Are white dwarfs truly white? Both research and popular science often use colorful representations of stars to help illustrate their type. However, there is really no scientifically based color palette when it comes to representations of stars.
In a study published in the journal Astronomical Notes, scientists from Georg-August-Universität Göttingen and Max-Planck-Institut für Sonnensystemforschung developed a method to compute the colors of stars as they would appear to the human eye.
“There are many representations of stars in books or on the internet, but we wondered how different stars would actually look in terms of color,” said Jan-Vincent Harre, one of the library’s authors, in an email. “For instance, are red dwarf stars actually red or do they look different [to the naked eye]?”
Harre and his colleague René Heller used their system to not only compute the true colors of stars, but also presented red–blue–green and hexadecimal color codes that can be used for digitized color representations. The star color library is the first of its kind and could help to unify colorful representations throughout the scientific literature and the media.
The color codes were developed using simulated spectra for a range of stars with temperatures ranging between 2,300 and 55,000 K to which the scientists applied matching functions representing the three sets of receptors in the eye that respond to red, green, and blue light.
As expected, some color representations of stars appeared to be a bit inaccurate — for example, red dwarf stars actually look orange to the human eye and old white dwarfs appear pale orange. On the other hand, the results of the analysis validated an absence of yellow, green, cyan, or purple stellar types that sometimes pop up in scientific books and articles.
“The combination of the nature of the stellar spectra and the nature of the human color perception, as represented by the color matching functions, does not allow these colors,” Harre explained. “For non-humans, stars of these colors could exist, depending on their color perception.”
In their study, the researchers computed the colors of stars as seen from space, as a number of factors might alter star color for an observer on Earth. These include scattering as a result of the Earth’s atmosphere, as well as stellar scintillation — the refraction of starlight as it travels through the air in our atmosphere.
“This effect [scintillation] in particular makes it hard to assign a color to a star from Earth,” explained Harre. “We tested the effect of the absorption in the atmosphere, which we found has a small effect on the color. However, the other effects are probably more significant than this.”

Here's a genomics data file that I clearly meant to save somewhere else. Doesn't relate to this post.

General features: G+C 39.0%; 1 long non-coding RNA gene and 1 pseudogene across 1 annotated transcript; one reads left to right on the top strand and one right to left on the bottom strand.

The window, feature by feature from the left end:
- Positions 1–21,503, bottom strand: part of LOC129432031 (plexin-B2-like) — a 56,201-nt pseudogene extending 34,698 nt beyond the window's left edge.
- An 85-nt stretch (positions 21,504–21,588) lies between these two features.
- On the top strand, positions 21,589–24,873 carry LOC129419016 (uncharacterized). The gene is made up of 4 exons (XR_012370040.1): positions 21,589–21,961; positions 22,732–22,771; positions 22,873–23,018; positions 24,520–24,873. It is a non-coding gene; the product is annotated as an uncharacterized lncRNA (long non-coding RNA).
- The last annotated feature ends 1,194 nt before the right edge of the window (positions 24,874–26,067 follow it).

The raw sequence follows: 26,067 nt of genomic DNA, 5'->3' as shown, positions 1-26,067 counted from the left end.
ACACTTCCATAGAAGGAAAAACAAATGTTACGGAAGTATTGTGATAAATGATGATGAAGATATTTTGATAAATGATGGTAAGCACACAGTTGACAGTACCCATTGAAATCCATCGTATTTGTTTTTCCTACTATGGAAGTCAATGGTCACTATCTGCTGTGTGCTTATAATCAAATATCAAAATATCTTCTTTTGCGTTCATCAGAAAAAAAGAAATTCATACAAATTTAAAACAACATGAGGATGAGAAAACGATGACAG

In addition to a star’s temperature, the researchers included the impact of stellar rotation on observed colors. Rotation leads to a phenomenon called rotational spectrum broadening, which is a special example of the Doppler effect where the frequency and therefore color of light seen by an observer will change as the light source moves. The physicists found that even rapid rotation of a star resulted in insignificant changes in its perceived color.
Finally, the library also took into account the Purkinje effect, which evolved as a consequence of dark adaptation. In low light situations, the sensitivity of the eye shifts toward the blue end of the spectrum, making reds appear darker and blues brighter. The library doesn’t take this effect into account, so the perceived color of a distant star might differ slightly from the generated color if observed from space with an unaided human eye.
“Our color codes are determined as if the stars were observed under standard illumination, which is admittedly a somewhat artificial experimental setup for a hypothetical ‘by-eye’ observation from space,” added Harre. “In a real space-based observation of a star, the Purkinje effect could lead to a slight difference in the perceived colors compared to our color codes.”
The computer code, Spec2Col.py, is freely available and can be used to compute digital colors codes for any type of input spectrum. “It will be useful in any digital representation of a star, especially in press releases, public science talks, and educational content for the public,” said Harre.
“This, we hope, will offer authors of scientific articles or content creators the chance to use an accurate standard for their stellar representations, and thus give the audience a more realistic idea of how certain stellar types really appear,” he added.
Reference: Jan-Vincent Harre, René Heller, Digital color codes of stars, Astronomical Notes (2021). DOI: 10.1002/asna.202113868